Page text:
Over the last month, Jed has developed a new comprehension of our “food issues”.
One night Darrel was eating a bowl of cereal before bed. Jed, of course, was fascinated and kept trying to get into Darrel’s food.
Since Darrel is the only person in the house that can drink dairy, we cautioned Jed to leave his food alone.
Before we could say anything more than “No, Jed, that’s Daddy’s food”, he said in his cute little boy voice “Daddy milk make Jed tummy hurt!”
We, of course, praised him, saying “That’s right! Daddy has his milk, and you have your milk. Very good, Jed!”
The next week, Jed was eating a popsicle on the porch and sweetly tried to force me to take a bite.
I said “No, Jed, Mommy can’t have that. I made those just for you!”
He pulled the popsicle away and said “Jed popsicle make Mommy sick!”
It was easier to just agree with him (because *I* don’t have any problems with anything that was in his popsicle) so I said “That’s right, Jed. Your popsicle isn’t good for Mommy. But they’re okay for you! I make them just for you so you can have a yummy treat!”
He smiled, took a big bite and said “Yummy Delicious!” before scampering off to his next distraction.
I’ll admit, as pleased as I am to finally be reaching the point where Jed can start to understand that some foods are okay and some foods are not, my heart broke a little each time.
It reminds me of how cautious we’ll have to be, and brings up the difficult conversations we’ll have to have with Jed over the years as we explain things to him.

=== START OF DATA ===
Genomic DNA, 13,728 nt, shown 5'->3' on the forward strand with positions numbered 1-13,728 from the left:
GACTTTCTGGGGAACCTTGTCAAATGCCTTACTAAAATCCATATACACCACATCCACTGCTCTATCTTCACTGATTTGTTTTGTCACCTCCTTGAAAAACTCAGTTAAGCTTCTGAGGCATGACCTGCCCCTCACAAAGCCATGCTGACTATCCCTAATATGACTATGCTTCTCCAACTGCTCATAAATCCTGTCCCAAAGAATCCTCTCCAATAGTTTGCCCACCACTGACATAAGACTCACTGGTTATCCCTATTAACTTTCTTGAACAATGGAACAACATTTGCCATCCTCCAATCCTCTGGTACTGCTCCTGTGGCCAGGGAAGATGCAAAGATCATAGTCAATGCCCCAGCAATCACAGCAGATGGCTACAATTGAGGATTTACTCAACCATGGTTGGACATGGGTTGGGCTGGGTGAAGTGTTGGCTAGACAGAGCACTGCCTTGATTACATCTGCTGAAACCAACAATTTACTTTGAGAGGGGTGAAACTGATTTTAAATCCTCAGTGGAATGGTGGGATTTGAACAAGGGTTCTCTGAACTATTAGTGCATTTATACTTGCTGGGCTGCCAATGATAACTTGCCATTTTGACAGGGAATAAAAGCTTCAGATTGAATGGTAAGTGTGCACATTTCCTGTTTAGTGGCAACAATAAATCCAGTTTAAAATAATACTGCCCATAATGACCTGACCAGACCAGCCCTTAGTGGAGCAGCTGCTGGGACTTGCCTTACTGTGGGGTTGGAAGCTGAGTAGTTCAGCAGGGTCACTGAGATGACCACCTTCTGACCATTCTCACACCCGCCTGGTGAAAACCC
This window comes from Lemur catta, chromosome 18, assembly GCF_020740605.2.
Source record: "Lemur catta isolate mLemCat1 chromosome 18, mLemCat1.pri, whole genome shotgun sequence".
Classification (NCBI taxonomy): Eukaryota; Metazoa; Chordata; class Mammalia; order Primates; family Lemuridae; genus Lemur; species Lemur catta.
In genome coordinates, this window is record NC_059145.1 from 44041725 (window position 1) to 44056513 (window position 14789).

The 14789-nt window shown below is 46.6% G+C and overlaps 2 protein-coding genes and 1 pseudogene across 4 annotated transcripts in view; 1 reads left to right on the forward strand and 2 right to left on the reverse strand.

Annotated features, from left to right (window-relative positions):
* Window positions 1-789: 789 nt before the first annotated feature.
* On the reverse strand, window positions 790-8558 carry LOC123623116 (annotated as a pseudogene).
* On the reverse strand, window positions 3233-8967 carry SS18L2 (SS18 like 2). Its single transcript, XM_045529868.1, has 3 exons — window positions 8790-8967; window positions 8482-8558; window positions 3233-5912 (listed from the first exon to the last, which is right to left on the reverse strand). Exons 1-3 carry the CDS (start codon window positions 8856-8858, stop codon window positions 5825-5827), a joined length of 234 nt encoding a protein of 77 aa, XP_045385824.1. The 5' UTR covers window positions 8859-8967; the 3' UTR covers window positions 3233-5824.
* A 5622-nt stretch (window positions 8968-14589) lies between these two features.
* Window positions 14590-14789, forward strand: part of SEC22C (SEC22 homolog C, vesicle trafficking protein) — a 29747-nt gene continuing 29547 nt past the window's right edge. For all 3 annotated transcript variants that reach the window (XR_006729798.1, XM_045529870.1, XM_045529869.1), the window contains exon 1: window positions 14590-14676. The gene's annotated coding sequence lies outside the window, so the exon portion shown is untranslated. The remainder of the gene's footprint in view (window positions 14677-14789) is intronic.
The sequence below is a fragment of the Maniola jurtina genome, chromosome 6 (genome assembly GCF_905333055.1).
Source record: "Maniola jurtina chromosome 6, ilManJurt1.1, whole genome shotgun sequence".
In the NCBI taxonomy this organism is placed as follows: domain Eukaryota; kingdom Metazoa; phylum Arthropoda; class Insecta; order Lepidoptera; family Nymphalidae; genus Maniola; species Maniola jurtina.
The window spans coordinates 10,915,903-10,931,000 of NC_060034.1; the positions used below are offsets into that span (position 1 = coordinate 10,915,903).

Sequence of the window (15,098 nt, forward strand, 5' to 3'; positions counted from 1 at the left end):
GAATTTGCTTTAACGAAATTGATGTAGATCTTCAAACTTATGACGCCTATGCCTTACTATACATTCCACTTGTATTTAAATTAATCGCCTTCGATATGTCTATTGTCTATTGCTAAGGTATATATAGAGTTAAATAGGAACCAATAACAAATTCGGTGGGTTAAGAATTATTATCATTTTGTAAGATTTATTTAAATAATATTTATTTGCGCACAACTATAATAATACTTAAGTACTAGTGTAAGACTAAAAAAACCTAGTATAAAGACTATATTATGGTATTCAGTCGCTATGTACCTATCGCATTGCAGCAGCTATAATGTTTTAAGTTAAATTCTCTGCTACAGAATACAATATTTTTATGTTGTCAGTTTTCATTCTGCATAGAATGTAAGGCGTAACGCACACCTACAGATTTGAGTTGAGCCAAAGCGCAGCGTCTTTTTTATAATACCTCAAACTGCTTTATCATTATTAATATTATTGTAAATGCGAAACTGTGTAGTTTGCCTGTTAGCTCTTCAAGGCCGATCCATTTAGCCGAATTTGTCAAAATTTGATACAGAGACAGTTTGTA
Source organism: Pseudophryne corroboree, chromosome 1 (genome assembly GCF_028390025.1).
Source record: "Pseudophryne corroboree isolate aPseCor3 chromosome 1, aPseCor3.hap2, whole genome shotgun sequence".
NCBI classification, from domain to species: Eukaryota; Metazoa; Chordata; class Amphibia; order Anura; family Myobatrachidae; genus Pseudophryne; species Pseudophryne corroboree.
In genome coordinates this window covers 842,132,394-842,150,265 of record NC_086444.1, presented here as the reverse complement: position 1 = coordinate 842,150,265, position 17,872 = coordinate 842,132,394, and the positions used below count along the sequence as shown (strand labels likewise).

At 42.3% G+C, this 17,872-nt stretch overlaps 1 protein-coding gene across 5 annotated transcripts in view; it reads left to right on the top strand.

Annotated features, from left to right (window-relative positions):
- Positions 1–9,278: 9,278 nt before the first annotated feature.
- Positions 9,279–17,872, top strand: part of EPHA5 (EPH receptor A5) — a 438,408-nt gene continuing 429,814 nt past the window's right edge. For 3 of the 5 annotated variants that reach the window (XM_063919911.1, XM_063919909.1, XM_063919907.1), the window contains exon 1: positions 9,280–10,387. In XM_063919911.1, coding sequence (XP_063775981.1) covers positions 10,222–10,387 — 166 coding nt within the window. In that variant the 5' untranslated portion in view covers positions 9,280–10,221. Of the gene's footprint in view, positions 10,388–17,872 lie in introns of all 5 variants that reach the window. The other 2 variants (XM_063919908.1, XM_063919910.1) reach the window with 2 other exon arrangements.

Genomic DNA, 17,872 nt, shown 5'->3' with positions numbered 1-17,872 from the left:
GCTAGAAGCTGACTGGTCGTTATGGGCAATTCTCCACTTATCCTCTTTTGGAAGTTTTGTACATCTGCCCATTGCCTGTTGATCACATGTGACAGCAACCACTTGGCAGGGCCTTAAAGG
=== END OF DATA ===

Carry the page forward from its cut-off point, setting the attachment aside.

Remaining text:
At this point, we will keep things on his level. That food is “not good for Mommy” or “will make Jed’s tummy hurt”. In the future, we’ll have to talk more about the serious side of food allergies…and I don’t know how we’re going to have that conversation.
How do you convince a child who has been so carefully protected that a food will make him terribly, terribly sick – and possibly even kill him?
More importantly, how do you do it in a way that doesn’t terrify him?
He’ll hopefully have no memory of any IgE reactions; so how can we convey the seriousness of it all without scaring the poor child half to death?
I don’t know the answer to that, so I’m opening up the forum to my lovely readers:
Those of you with kids who have food allergies, how do you explain it in a non-threatening way?
(Honestly, I may not have too large a problem with this. When I had to take the car in for a tire repair, I tried to explain what was going to happen to Jed. He wasn’t getting it. Finally I said “We’re taking the car to a car doctor.” He gasped and said “Oh! Car doctor make car better!”
Isn’t it sad that at barely 3 years old he understands doctors better than he understands automobiles?
Still, that may help me along the way, don’t you think?)